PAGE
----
July 29, 2020

Italy permits direct PCT national phase entry

July marked the introduction of the PCT direct national phase entry in Italy, which was enforced on July 1, 2020.

National legislation in certain member states of the European Patent Convention prevents applicants from obtaining patent protection through the PCT national phase entry directly, instead obliging applicants to enter the PCT national phase through the designation of the EPO. These countries include Belgium, Cyprus, France, Greece, Ireland, Latvia, Lithuania, the Netherlands, Malta, Monaco, Slovenia and San Marino. Italy was previously among the aforementioned countries, however, direct national phase entry has now become possible in Italy due to the implementation of the Growth Decree, which was enforced on June 30, 2019.

All PCT applications with an international filing date on or after July 1, 2020, will qualify not only for European regional phase, but also for national phase direct entry in Italy. A request must be sent to the Italian Patent and Trademark Office, with the complete text of the international application translated into Italian within 30 months from the date of priority. It is not possible to extend this 30-month term.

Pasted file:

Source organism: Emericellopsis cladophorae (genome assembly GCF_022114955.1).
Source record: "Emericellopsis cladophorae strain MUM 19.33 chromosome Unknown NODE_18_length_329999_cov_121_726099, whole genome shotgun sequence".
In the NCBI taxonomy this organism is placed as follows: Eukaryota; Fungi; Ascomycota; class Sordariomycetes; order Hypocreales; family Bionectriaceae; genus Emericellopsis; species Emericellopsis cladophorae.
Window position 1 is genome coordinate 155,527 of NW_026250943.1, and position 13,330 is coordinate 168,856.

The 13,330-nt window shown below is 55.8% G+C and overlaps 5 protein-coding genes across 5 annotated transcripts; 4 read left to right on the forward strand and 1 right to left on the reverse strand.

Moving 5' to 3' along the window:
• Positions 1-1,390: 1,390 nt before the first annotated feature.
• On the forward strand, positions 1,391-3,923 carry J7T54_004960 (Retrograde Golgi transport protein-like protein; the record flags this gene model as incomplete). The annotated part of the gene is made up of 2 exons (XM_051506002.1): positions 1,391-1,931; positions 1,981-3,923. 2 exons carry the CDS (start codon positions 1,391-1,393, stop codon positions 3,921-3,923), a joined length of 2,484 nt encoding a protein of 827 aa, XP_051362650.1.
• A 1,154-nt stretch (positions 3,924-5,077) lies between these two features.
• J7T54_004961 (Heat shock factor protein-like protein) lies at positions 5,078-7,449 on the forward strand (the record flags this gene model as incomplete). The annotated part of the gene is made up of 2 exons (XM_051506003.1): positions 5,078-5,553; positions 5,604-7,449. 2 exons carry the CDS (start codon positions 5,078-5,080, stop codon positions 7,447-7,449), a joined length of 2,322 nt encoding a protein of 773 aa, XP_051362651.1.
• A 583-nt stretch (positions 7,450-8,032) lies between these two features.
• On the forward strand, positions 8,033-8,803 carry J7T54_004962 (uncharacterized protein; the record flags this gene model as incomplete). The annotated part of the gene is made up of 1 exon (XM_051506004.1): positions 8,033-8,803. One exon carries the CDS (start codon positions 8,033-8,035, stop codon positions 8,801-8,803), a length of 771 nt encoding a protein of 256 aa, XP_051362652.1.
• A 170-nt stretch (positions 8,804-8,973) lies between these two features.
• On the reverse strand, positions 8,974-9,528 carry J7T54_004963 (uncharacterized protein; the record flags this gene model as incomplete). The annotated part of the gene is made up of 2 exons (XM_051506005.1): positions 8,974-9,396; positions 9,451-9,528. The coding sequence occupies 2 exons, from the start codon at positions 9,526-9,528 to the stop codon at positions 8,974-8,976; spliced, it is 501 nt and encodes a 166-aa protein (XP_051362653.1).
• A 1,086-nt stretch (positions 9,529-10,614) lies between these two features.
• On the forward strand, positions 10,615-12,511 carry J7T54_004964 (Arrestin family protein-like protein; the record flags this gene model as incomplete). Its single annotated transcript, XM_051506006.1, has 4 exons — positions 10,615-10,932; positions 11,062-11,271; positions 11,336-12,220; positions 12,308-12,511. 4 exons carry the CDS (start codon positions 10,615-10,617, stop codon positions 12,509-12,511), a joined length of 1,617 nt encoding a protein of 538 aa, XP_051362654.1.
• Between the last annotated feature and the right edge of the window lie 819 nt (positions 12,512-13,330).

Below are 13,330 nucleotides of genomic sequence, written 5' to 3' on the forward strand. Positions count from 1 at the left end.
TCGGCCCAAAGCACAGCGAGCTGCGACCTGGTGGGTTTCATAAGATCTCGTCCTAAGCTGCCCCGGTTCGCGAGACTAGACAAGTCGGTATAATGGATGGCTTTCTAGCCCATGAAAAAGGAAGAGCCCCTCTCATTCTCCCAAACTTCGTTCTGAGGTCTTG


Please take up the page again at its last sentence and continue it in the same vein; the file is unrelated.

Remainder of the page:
The introduction of the direct national phase in Italy offers applicants the ability to opt for the most effective way of obtaining protection in Europe or specific countries, such as Italy, based on their IP needs, financial scope and opportune timing. For instance, following the results of the international search and examination, the applicant may now consider entering the Italian national phase of a PCT application as a utility model instead of a patent application, which was previously impossible via the European route.

With increased opportunities put forth by the Italian Patent Office in relation to direct national phase comes an increase in possibilities for IP applicants. It is hoped that the change will encourage further PCT applicants to the national phase in Italy, contributing to an uplift in the IP field in the country.

Author: Danielle Carvey